ESSEX AS CATILINE

An Historicall Collection of the continuall Factions, Tumults, and Massacres of the Romans and Italians during the space of one hundred and twentie Yeares next before the peaceable Empire of Augustus Cæsar. Selected and derived out of the best Writers and Reporters of these Accidents, and reduced into the Forme of one entire Historie, handled in three Bookes. Beginning where the historie of T. Livius doth end, and ending where Cornelius Tacitus doth begin.

London, Printed for William Ponsonby. 1601.

4to, pp. [16], ‘20’ [i.e. 209], [7], with the initial and medial blanks *1 and A4 (often wanting); early inscription to title-page sometime obscured, title-page slightly toned; withal, a fine crisp copy in contemporary limp vellum, spine lettered in manuscript, original ties (lower tie partly lacking); contemporary annotation to a rear endpaper concerning ‘the divers and disagring [sic] opinions of histographers'.

£5250

Approximately:
US $6817€6242

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An Historicall Collection of the continuall Factions, Tumults, and Massacres of the Romans and Italians during the space of one hundred and twentie Yeares next before the peaceable Empire of Augustus Cæsar. Selected and derived out of the best Writers and Reporters of these Accidents, and reduced into the Forme of one entire Historie, handled in three Bookes. Beginning where the historie of T. Livius doth end, and ending where Cornelius Tacitus doth begin.

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First edition. Fulbecke’s Historicall Collection ‘was a narrative history of the last years of the Roman republic and it is significant as one of the very few attempts by a Renaissance Englishman to write such a work … An interesting attempt to weave together such often-contradictory sources as Sallust, Dio Cassius, and Lucius Florus, the work features an extended consideration of the rebellion of the turbulent nobleman Catiline’ (ODNB).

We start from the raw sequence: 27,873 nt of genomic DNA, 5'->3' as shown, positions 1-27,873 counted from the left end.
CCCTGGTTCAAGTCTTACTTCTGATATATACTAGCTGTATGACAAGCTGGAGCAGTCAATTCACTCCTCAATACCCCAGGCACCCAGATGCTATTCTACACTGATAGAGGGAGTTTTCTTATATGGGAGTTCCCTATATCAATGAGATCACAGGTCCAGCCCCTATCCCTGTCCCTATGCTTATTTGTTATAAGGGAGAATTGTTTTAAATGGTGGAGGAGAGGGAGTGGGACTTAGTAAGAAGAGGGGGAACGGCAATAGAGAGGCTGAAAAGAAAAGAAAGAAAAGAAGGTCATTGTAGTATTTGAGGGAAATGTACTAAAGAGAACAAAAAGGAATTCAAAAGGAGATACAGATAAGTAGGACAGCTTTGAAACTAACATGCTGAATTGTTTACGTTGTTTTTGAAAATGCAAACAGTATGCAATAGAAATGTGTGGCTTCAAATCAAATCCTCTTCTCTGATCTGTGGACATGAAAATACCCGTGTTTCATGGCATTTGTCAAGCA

This section was undoubtedly included as a reference to the Earl of Essex, for whom contemporary comparisons to Catiline are practically a cliché. Although ‘Fourteene yeares are now runne out sithence I fully ended and dispatched this historicall labour’, it was only published in 1601 ‘immediately after Essex’s trial and execution … [and was] dedicated to his inveterate enemy and avid proponent of peace, Thomas Sackville, first Baron Buckhurst’ (Oxford Handbook of the Age of Shakespeare). Fulbecke took some liberties with his source here, Sallust, to overstretch the similarities between Essex and Catiline.

At around the time he originally wrote the Collection, Fulbecke was a student at the Inns of Court, and along with a number of his contemporaries, including Francis Bacon, wrote a masque, The Misfortunes of Arthur, which was performed before Elizabeth I at Greenwich in 1588; Fulbecke contributed two speeches and the conclusion. It is plausible that Fulbecke and Shakespeare were acquainted through the Inns of Court plays, in which both were involved, and there is some evidence that Shakespeare may have read Fulbecke’s books, or have been familiar with their content.

STC 11412. Some copies (eg. Folger and Corpus Christi Oxford) have a Latin version of the dedication on *3, and *4 excised. The work was reissued in 1608 with cancel title-page and most or all of the preliminaries removed (presumably because of Sackville’s death in April).

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